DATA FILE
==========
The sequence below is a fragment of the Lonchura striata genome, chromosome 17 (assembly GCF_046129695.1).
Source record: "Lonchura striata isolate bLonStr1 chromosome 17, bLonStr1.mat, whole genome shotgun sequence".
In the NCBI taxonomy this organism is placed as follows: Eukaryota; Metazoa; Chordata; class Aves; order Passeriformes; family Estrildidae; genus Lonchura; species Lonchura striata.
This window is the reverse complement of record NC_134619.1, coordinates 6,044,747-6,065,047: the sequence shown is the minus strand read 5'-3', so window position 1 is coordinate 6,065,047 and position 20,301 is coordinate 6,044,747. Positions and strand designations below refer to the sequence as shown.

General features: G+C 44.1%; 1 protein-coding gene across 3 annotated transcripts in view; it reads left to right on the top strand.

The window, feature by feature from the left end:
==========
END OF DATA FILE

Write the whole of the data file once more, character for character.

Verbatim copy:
The sequence below is a fragment of the Lonchura striata genome, chromosome 17 (assembly GCF_046129695.1).
Source record: "Lonchura striata isolate bLonStr1 chromosome 17, bLonStr1.mat, whole genome shotgun sequence".
In the NCBI taxonomy this organism is placed as follows: Eukaryota; Metazoa; Chordata; class Aves; order Passeriformes; family Estrildidae; genus Lonchura; species Lonchura striata.
This window is the reverse complement of record NC_134619.1, coordinates 6,044,747-6,065,047: the sequence shown is the minus strand read 5'-3', so window position 1 is coordinate 6,065,047 and position 20,301 is coordinate 6,044,747. Positions and strand designations below refer to the sequence as shown.

General features: G+C 44.1%; 1 protein-coding gene across 3 annotated transcripts in view; it reads left to right on the top strand.

The window, feature by feature from the left end: